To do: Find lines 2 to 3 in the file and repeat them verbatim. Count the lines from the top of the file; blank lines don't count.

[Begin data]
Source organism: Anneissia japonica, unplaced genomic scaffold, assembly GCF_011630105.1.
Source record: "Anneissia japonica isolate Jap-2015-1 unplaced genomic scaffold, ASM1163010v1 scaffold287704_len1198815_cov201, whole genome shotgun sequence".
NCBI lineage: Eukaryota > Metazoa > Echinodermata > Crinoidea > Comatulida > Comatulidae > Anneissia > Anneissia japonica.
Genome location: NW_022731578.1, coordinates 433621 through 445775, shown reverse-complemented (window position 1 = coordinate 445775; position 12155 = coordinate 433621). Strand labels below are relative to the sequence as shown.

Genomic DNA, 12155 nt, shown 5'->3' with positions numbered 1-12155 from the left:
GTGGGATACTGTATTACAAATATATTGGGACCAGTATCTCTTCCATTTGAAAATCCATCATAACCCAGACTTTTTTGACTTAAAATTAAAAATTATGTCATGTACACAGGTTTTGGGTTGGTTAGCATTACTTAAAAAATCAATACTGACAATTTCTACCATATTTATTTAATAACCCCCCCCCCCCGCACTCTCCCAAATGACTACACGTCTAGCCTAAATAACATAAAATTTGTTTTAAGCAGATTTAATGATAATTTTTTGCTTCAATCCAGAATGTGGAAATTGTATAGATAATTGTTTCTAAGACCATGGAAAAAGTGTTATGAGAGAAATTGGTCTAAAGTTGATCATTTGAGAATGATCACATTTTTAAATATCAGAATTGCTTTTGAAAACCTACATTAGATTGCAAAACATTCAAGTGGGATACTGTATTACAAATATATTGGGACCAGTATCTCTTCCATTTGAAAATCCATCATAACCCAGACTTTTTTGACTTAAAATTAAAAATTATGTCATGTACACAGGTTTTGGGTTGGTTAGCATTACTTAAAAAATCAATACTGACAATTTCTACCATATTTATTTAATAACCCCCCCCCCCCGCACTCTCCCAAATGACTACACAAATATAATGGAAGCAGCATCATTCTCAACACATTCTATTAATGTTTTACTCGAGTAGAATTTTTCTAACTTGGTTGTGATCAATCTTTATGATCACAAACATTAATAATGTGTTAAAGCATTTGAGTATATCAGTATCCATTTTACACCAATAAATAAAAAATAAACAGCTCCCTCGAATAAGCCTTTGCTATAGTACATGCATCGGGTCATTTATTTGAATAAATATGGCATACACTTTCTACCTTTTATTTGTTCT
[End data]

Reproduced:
Source record: "Anneissia japonica isolate Jap-2015-1 unplaced genomic scaffold, ASM1163010v1 scaffold287704_len1198815_cov201, whole genome shotgun sequence".
NCBI lineage: Eukaryota > Metazoa > Echinodermata > Crinoidea > Comatulida > Comatulidae > Anneissia > Anneissia japonica.